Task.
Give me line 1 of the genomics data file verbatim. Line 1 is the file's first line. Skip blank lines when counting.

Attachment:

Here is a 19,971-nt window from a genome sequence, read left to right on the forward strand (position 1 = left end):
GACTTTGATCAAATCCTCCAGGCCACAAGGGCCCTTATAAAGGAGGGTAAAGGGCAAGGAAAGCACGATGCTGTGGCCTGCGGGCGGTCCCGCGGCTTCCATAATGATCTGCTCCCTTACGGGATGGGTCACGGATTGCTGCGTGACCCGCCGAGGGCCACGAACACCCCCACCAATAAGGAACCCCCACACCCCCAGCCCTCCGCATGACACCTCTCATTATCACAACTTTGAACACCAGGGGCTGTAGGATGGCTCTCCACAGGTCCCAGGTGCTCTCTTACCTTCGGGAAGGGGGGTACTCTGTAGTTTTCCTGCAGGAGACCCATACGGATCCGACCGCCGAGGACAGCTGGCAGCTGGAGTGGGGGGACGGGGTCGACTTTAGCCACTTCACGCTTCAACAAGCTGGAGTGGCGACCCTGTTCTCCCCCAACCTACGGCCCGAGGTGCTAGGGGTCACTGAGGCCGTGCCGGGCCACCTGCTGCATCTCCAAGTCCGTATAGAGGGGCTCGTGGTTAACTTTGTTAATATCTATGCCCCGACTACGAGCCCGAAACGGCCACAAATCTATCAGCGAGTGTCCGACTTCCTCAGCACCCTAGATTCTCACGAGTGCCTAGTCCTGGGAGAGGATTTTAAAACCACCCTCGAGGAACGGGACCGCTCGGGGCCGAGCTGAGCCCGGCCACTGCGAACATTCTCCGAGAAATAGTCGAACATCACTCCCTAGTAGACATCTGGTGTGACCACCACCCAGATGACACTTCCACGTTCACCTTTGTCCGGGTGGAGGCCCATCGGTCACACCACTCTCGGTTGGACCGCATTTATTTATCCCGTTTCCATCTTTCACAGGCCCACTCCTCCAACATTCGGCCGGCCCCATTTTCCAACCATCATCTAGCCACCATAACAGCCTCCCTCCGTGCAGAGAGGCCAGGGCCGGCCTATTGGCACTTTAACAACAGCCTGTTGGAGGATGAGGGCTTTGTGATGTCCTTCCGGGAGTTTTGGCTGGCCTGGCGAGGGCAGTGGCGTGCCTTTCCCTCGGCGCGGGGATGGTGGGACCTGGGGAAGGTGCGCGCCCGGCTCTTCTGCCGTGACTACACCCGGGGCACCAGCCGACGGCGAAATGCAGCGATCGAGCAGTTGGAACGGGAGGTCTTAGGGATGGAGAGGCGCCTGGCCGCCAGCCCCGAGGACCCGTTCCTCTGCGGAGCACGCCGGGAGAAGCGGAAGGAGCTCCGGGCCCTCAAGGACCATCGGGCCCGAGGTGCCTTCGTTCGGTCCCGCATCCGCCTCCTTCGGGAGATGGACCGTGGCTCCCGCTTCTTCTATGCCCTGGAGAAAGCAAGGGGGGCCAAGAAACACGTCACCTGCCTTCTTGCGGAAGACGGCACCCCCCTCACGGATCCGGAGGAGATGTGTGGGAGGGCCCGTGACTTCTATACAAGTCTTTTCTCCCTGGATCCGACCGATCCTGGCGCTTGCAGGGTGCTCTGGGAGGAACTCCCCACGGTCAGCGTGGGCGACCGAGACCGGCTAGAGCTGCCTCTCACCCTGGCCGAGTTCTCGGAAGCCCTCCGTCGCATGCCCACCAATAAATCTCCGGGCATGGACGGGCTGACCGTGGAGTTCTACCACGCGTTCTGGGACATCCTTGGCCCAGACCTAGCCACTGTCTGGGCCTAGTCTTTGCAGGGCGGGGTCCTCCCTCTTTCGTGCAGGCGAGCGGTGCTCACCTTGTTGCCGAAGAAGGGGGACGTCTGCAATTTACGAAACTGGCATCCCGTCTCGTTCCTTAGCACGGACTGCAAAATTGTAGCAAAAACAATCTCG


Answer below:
Here is a 19,971-nt window from a genome sequence, read left to right on the forward strand (position 1 = left end):